John Joseph Adams is the assistant editor of The Magazine of Fantasy & Science Fiction and a freelance writer. His website is www.johnjosephadams.com.

Wastelands: Stories of the Apocalypse is available now. Look for it wherever books are sold, or order online from Amazon.com, Barnes & Noble, Books-a-Million, Powell’s Books, or directly from the publisher, Night Shade Books.

437 pages, published in
Octavia Butler

A book by Octavia Butler

Octavia Estelle Butler (English Octavia Estelle Butler ) June 22, 1947 - February 24, 2006 American writer, one of the the most famous African American female writers. She became almost the first black woman to become a world famous fiction writer. "Octavia Butler wrote about the psychology of how unusual creatures find their way in hostile worlds" (Tyler Cowan, 2006) Laurice Butlet - father Octavia M.

Butler - mother Born in Pasadena, pcs.

California) and after five unsuccessful pregnancies, her mother was the long-awaited and only child in the family. Her father worked as a shoe shiner, but died shortly after birth, so the mother had to carry her daughter with her everywhere, even to work. Due to painful shyness and developed dyslexia (the medical term for "reading inability"), the girl did very poorly in high school (John Muir High School). Then she continued her studies at Pasadena College (Pasadena City College, 1965-68). During this time, Octavia worked during the da...

Wastelands: Stories of the Apocalipse PDF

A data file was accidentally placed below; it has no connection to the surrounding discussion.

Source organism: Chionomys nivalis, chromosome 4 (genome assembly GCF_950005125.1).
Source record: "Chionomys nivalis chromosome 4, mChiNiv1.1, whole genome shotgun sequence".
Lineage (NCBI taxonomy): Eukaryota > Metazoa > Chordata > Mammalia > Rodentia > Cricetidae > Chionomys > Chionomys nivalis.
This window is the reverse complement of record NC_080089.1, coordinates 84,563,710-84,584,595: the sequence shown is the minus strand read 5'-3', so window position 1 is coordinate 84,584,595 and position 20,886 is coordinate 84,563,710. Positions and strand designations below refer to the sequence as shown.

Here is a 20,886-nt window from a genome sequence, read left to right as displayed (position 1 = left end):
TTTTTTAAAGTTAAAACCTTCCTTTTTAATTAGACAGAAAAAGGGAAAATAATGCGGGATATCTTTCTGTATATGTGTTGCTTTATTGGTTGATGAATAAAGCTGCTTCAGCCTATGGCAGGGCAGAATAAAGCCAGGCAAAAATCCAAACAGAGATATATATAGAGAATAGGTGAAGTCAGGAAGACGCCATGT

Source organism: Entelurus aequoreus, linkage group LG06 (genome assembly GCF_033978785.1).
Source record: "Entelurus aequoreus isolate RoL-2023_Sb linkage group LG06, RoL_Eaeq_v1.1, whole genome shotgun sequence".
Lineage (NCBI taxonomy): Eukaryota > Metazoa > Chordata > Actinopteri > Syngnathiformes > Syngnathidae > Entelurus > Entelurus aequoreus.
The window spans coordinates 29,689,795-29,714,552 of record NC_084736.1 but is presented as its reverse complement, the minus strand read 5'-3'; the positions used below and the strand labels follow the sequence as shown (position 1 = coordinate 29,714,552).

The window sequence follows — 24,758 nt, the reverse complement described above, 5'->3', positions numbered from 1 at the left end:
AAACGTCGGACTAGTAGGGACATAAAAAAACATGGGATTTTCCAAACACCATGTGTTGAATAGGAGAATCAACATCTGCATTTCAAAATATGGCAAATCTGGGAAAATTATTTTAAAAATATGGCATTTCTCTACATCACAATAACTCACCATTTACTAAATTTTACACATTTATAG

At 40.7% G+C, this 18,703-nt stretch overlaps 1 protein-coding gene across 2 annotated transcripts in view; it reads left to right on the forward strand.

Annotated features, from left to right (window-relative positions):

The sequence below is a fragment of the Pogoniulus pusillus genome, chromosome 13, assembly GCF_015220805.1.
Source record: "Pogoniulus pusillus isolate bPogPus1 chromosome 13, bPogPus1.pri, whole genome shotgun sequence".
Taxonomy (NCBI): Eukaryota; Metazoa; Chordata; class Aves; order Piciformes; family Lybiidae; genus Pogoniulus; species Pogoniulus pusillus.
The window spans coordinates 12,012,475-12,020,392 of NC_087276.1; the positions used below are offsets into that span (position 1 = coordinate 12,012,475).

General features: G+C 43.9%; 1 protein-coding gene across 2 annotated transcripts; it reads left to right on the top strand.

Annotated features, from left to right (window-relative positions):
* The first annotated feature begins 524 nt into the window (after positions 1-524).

Octavia Estelle Butler (English Octavia Estelle Butler ) June 22, 1947 - February 24, 2006 American writer, one of the the most famous African American female writers. She became almost the first black woman to become a world famous fiction writer. "Octavia Butler wrote about the psychology of how unusual creatures find their way in hostile worlds" (Tyler Cowan, 2006) Laurice Butlet - father Octavia M. Butler - mother Born in Pasadena, pcs. California) and after five unsuccessful pregnancies, her mother was the long-awaited and only child in the family. Her father worked as a shoe shiner, but died shortly after birth, so the mother had to carry her daughter with her everywhere, even to work. Due to painful shyness and developed dyslexia (the medical term for "reading inability"), the girl did very poorly in high school (John Muir High School). Then she continued her studies at Pasadena College (Pasadena City College, 1965-68). During this time, Octavia worked during the day and studied literature in the evening classes. After that, she enrolled at California State University, and also attended courses at the University of California. She never graduated from California State University. "Switched" to training in seminars. In 1969-70. Butler worked as part of the Open Door Program of the Screen Writers & # 039; Guild of America, West. And in the summer of 1970, under the patronage of Harlan Ellison, she began attending the famous 6-week Clarion Science Fiction and Fantasy Writers Workshop in Clarion, Pennsylvania. After that, Butler completely switched to literature. For a long time she lived in Los Angeles (California). In the eighties she was invited to the USSR as part of a delegation of American authors. In November 1999, after the death of her mother (her name was also Octavia), she moved to Seattle, where, with the money she received in 1995 from the MacArthur Fellowship, she bought herself a house, from which she left only to give lectures on writing and literature. ... A largely reclusive lifestyle, she was a frequent visitor to the Clarion Seminar, was a member of the Delta Sigma Theta Sorority, and was a board advisor to the Science Fiction Museum and Hall of Fame in Seattle. ... O. Butler began writing at the age of ten to avoid loneliness and boredom. At first, these were stories about horses, which the girls raved about, and at the age of 11 she switched to love and romantic stories. Butler became interested in science fiction at the age of 12 after watching the cheap movie "Devil Girl from Mars" (Devil Girl from Mars, 1954), where a beautiful Martian woman, accompanied by a personal robot, arrives on Earth and announces that her relatives are on the verge of extinction, so that they need many colonists from Earth to preserve their species. But the inhabitants of our planet do not want to leave their homeland. After that, young Octavia decided that she could write a much better story than this. In addition, she was distinguished by high growth (at the age of 15 her height was 180 cm), which in the compartment to her low social status led to the fact that Butler spent most of her time in the local public library, and from the age of 12 she began to send publishers of their manuscripts. The first publication is the short story Crossover (1971), published in the first Clarion anthology. Her second story, Child Finder, which deals with telepaths` struggle with each other because they could not hide their thoughts and secrets of their souls from each other, was bought by Harlan Ellison for his anthology "The Last Dangerous Visions" (The Last Dangerous Visions), which never saw the light of day. At first, her studies in literature did not bring success, so over the next five years, these two stories were the only works bought from her. But, despite the dissatisfaction of relatives and exhortations of friends to find a decent job, she continued to write. Only in 1976, the first novel of the writer, entitled Patternmaster, was published, on which she had been working for two years. He initiated a series of books about a society of psychics formed by the immortal "immaterial" Doro, which changes bodies over several millennia, weaves its telepathic network, uniting people of different countries and social levels, and as a result creates an empire-utopia. In 1979, the most famous and, as it is considered, the best book of O. Butler - the novel "Kinsfolk", was published, which tells about a black contemporary who travels back in time to save a white man. Knowing firsthand the disrespect her mother endured until she got her daughter on her feet, the novel was written after her friend`s frivolous remarks about the past of the black population of America. The heroine comes from 1976 to the southern states of the last century, where she has to experience firsthand what it means to be a slave. It is interesting that this book was rejected several times by various publishers, but some time after its release, it entered the programs of many US educational institutions. And in 2004 the 25th anniversary edition of the novel was published. The next big cycle of the writer, the "Xenogenesis" trilogy, tells about the survivors of a global catastrophe who are rescued by aliens, whose race is natural "xenophilos". They not only sympathize with the saved, but also want to "become related" with them. For earthlings, a kind of Amazonian jungle has been artificially created, where a small colony will have to adapt not only to a new existence, but also to a new - "inhuman" - future. The "Resistance" movement among the settlers is not able to stop the process of "mixing of races". The heroine Lilith Llapo gives birth to her first child named Akin, who looks like an earthling, but this is only for the time being. Octavia Butler also conceived of writing a dystopian Trilogy about Proverbs, but published only two books from it: The Parable of the Sower (1994) and The Parable of the Talents (1998). In the first novel, the action takes place a year after the collapsed empire called the United States - in 2025. The remaining large cities are surrounded by huge fences, between which poverty, drug addiction and crime flourish. The story in the work is about a black 18-year-old girl Lauren Olamina, who, after the death of her family in Los Angeles, travels to the north of the country to create a new religion, "Seed of the Earth". The action of the second book begins in 2032: in the center of the plot is Lauren`s daughter, young Larkin, who grows up on the North American continent, exhausted by war and religious conservatism. She becomes a member of a public company and eventually the president of the new state. The Parable of the Talents was named one of the best novels in the 1998 Publishers Weekly list. Its action takes place against the backdrop of the continuing collapse of the United States. The established community was found by religious fanatics who committed atrocities here. The third novel was tentatively titled Parable of the Trickster, but was never written. Its plot was supposed to trace the rebirth and survival of the community in the new world. There are very few stories in the assets of the writer, and most of them were made up of a small collection called "Blood Child" and Other Stories "(1995). In recent years, the writer suffered from high blood pressure and heart attacks, so she could not even move for a long time without a break. Over the past decade, she has spent a lot of money on the treatment of the disease, but she became more and more apathy and drowsiness, so that her latest book - the novel "Fledgling Youth" (2005) - came out after seven years of "literary lull." The heroine of the book, Shorey Matthews, is a young black girl with seizures of amnesia who eventually makes a shocking discovery: she is actually a 53-year-old vampire! In addition, she has a genetically altered structure that allows her to calmly experience daylight. Never married, calling herself a "happy hermit" and recognizing herself as an awkward feminist and uncommunicative pessimist, she struggled for many years with poverty (at first her income from writing was only $ 5,000 a year), shyness and self-doubt. In addition, as her very good friend, science fiction writer Harlan Ellison, recalls, Octavia, when she laughed, always covered her mouth with her hands, very embarrassed by her crooked teeth. Another friend of hers, science fiction writer Steven Barnes, pointed to her unusually powerful intellect combined with the darkest black humor. Miss Butler also did not have a driver`s license, which is an exception in a country like America. The disease made itself felt more and more, and during one of the pressure seizures she was near a house in the Seattle suburb of Lake Forest Park, fell and hit her head on a paved path, and on the evening of February 24, 2006 died at Northwest Hospital. Octavia Butler was buried in the city of her childhood in Pasadena, in the old historic cemetery. A month later, with the help of Science Fiction and Fantasy Writers of America (SFWA) and The Carl Brandon Society, the Octavia E. Butler Memorial Scholarship Fund was founded to help attending the famous Clarion Seminar. young science fiction writers, aspiring authors of the colored race. The organizers hope to raise about $ 100,000 and award the first scholarships in 2007. Author`s works Novels Series about Doro (in fact, this is a story) "Patternist" 1976 - Mistress of the Matrix (Patternmaster) - ed. Doubleday 1977 - Mind of My Mind - ed. "Doubleday" 1978 - Survivor - ed. Doubleday 1980 - Wild Seed - ed. Doubleday 1984 - Clay`s Ark - ed. "St. Martins Press "1979 - Kindred - ed. Doubleday Xenogenesis Trilogy 1987 - Dawn - ed. Warner Books 1988 - Adulthood Rites - ed. Warner Books 1989 - Imago - ed. Warner Books Parable 1993 - Parable of the Sower. - ed. "Four Walls Eight Windows" Same: 1994 - ed. Seven Stories Press Same: 2007 - ed. Warner Books. - 345 p. $ 13.99 (o) ISBN 0-446-67550-4 1998 - Parable of the Talents - ed. Seven Stories Press 2005 - Fledgling - ed. Seven Stories Press $ 19.96 (n) ISBN 1-583-22690-7 Same: 2007 - ed. Warner Books. - 320 p. $ 13.99 (o) ISBN 0-446-69616-1 Collections 1989 - Xenogenesis - ed. "Doubleday". - 736 p. Dawn Adulthood Rites Imago 1995 - Bloodchild and Other Stories. - ed. Seven Stories. - 146 p. $ 10.00 (o) ISBN 1-888363-36-3 Preface - p. Ix Bloodchild - p. 1-32 The Evening and the Morning and the Night - p. .33-70 We are all one family (Near of Kin) - p. 71-86 Speech Sounds - p. 87-110 Crossover - p. 111-122 Positive Obsession: [Essays] - p.123-136 Scribendi`s indignation (Furor Scribendi): [Essays] - p.137-145 2000 - Lilith`s Brood - ed. Warner Books - [Reissue of the Xenogenesis Trilogy] Dawn Adulthood Rites Imago 2005 - Bloodchild and Other Stories. - 2nd ed. - ed. Consortium Book Sales & amp; Dist ". - 214 p. (o) ISBN 1-58322-698-2 Preface (Preface) Bloodchild Evening and the Morning and the Night We are all one family (Near of Kin) Speech sounds ( Speech Sounds Crossover Amnesty The Book of Martha Positive Obsession: [Essays] Furor Scribendi: [Essays] 2007 - Seed to Harvest. - ed. Warner Books. - 784 p. $ 18.99 (o) ISBN 0-446-69890-3 Wild Seed Mind of My Mind Clay`s Ark Patternmaster Stories and Stories 1971 - Crossover // anthology Clarion, ed. Robert Scott Wilson - ed. Signet 1979 - Mind of My Mind // Science Fiction Special 31 anthology, ed. Anon - ed. "Sidgwick & amp; Jackson "1979 - We Are All One Family (Near of Kin) // Anthology" Chrysalis 4 ", ed. Roy Torgeson - ed. "Zebra" 1981 - Survivor // anthology "Science Fiction Special 32", ed. Anon - ed. "Sidgwick & amp; Jackson "1983 - Speech Sounds // Isaac Asimov`s Science Fiction Magazin, December 1984 - Bloodchild // Isaac Asimov`s Science Fiction Magazin, June 1987 -88 - The Evening and the Morning and the Night Same: 1991 - separate edition. - ed. Pulphouse Pub. 2003 - The Book of Martha // on SciFi.com 2003 - Amnesty // on SciFi.com Publicism 1989 - Birth of a Writer - Later published as Positive Obsession 1993 - Furor Scribendi Awards 1980 - Locus 80 nominated for the novel Kindred 1981 - Locus 81 Nominated for The Wild Seed "1984 - Prize" Hugo-84 "for the story" Sounds of Speech "1985 - Prize" Nebula-84 "for the short story" Blood Child "1985 - nomination for the award of the magazine" Locus-85 "for the novel" The Ark of Clay "1985 - Prize "Hugo-85" for the short story "Bloody child" 1985 - Prize of the magazine "Locus-85" for the short story "Bloody child" 1988 - nomination for the prize of the magazine "Locus-88" for the novel "Dawn" 1989 - nomination for the prize " Dietmar "(Australia) for the novel" Dawn "1989 - nomination for the award of the magazine" Locus-89 "for the novel" Ritual of initiation "1990 - nomination for the award of the magazine" Loku s-90 "for the novel" Imago "1995 - James Tiptree Jr. Prize. Classics for The Wild Seed 1995 - Nominated for the Nebula 94 Award for The Parable of the Sower 1995 - $ 295,000 prize from the MacArthur Foundation, also known as the Grant genius "(genius grant). 1995 - Nominated for the Locus-95 magazine award for the novel "The Parable of the Sower" 1996 - Nominated for the Locus-96 magazine award for the collection Blood Child and Other Stories 1998 - James Tiptree Jr. Award nomination. for the novel "The Parable of the Talents" 1999 - nomination for the Locus-99 magazine award for the novel "The Parable of the Talents" 2000 - the Nebula-99 Award for the novel "The Parable of the Talents" 2000 - the award from the PEN American Center for services to the genre 2001 - nominated for the Arthur Clarke Prize for the novel "The Parable of Talents" 2006 - nominated for the annual Lambda Literary Awards for the novel "Fledgling Youth" Selected editions Dawn: Novel / Per. B. Kadnikova, O. Kolesnikova. - Moscow: International Center for Fiction, 2001 .-- 320 p. 1,000 copies (n) ISBN 5-88483-047-5 Publications in periodicals and collections We are all one family ...: Story // Empire of Darkness. - Krasnoyarsk: Siberian speech, 1992 - p.516-529 Creativity of the author Butler, Octavia Estelle // Bibliography of science fiction. - M .: Kelvory, 1996 - p. 70